Giles Watling, MP for Clacton introduced the Marine Activities (Licensing) Bill.
In introducing the Bill, Mr Watling said:
"The Bill seeks to put in place a pilot to devolve many of the Marine Management Organisation’s functions to local authorities... The MMO is a group that I have increasingly come to see as not fit for purpose in its current form. As a Member for a coastal area, and a boating man for over half a century, I like to think that I speak with some authority on this subject. Few people know about the vital role of the MMO.
"It manages some 90,000 square miles of hugely diverse seas and coastal areas, which is roughly the same size as the United Kingdom’s land mass. To give some context, 95% of our imports and exports come by sea, around 20 million tonnes of aggregates are taken from our seas for construction projects each year and the UK is working towards a third of our electricity being produced from offshore wind by 2030. Our seas are also home to 175 marine protected areas. At the same time, our seas and coasts are the backbone of our fishing and seafood industries, with a combined gross value added to the economy of almost £2 billion per year. This little-known group has tremendous control over all those activities.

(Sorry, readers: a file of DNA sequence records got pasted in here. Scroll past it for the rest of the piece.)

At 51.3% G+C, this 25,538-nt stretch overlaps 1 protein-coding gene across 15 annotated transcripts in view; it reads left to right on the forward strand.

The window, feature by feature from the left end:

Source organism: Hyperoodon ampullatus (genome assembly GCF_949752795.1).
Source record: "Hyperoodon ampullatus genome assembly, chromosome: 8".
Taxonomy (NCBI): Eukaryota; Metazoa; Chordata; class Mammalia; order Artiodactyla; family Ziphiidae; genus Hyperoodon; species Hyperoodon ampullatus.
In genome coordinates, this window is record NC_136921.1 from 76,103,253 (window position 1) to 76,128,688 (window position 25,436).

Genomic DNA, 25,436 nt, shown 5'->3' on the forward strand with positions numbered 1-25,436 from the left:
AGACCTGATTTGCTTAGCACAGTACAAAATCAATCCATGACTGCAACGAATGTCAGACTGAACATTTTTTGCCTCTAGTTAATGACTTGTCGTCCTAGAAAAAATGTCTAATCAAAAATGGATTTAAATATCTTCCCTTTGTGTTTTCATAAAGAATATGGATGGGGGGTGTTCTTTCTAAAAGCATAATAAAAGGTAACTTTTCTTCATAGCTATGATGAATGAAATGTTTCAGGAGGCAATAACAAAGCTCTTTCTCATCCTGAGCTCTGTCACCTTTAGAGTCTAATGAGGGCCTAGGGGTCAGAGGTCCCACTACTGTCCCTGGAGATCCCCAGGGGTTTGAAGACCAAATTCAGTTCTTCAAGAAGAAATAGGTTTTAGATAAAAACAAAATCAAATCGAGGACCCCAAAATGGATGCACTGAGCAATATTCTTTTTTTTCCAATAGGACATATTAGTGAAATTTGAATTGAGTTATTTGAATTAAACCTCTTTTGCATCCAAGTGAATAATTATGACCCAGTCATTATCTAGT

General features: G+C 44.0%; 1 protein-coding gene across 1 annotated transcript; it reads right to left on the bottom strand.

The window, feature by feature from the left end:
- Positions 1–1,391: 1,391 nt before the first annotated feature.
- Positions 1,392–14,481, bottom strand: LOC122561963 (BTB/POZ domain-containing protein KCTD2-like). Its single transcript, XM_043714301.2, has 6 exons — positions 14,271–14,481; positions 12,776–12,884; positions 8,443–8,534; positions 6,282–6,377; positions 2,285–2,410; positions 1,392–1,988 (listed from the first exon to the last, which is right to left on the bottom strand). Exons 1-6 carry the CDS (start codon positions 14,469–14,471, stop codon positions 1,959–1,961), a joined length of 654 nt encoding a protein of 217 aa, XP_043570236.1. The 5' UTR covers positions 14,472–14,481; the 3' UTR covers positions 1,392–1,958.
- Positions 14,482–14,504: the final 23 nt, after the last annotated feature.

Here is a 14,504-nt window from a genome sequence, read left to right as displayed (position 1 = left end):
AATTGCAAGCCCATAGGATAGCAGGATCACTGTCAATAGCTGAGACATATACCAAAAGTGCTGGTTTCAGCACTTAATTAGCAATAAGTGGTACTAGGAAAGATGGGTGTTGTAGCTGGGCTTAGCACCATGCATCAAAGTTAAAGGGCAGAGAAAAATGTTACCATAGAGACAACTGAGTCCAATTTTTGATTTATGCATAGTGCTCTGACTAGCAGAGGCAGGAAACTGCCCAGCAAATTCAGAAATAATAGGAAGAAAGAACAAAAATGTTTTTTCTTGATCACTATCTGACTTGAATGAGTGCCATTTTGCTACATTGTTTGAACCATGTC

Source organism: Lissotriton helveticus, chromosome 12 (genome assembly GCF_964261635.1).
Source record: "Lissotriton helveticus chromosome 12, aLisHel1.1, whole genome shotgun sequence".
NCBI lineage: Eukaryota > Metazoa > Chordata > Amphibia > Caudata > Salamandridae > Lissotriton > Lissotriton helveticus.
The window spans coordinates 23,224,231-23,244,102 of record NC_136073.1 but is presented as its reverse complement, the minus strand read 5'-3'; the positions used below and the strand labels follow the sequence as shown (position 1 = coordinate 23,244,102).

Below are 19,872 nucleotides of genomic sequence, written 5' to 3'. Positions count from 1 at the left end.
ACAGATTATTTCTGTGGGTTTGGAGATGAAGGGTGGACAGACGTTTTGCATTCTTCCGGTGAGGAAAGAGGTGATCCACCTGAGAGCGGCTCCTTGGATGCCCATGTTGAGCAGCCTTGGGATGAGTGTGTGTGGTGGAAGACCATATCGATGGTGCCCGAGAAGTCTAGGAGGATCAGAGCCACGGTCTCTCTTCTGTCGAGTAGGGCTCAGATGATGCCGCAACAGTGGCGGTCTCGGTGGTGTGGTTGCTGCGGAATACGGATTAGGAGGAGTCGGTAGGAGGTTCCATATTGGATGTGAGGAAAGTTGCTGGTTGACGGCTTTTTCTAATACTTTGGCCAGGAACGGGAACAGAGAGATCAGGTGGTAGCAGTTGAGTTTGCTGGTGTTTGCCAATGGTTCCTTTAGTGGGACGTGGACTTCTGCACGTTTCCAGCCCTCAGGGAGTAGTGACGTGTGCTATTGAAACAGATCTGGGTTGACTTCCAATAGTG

"It seems rather odd that we allow the MMO so much centralised power. We have seen planning and licensing become core parts of local authorities’ action plans. Councils are accountable and, by their very nature, have a deep understanding of local issues and their local scene. I think we need to look to a slimmer MMO with more devolution and with a non-executive directors board of experts with real-life experience holding it to account. I have held talks with my own district council in Tendring, the chief executive officer of which is the very capable Mr Ian Davidson, and it has expressed an interest in finding out how it could take on many of these functions—with, of course, centralised oversight. The council is prepared to carry out a pilot scheme and to spearhead this much-needed change. It is merely a case of local knowledge for local issues. You do not need to be a maritime expert to run the MMO, any more than you need to be a constitutional scholar to be a Member of this place. However, given the problems I have outlined, I feel it is time to say that localism has merit. We often speak about bonfires of quangos. Well, I think I have just found another log for that fire!"
The next stage for this Bill, Second reading, is scheduled to take place on Friday 3 February 2023.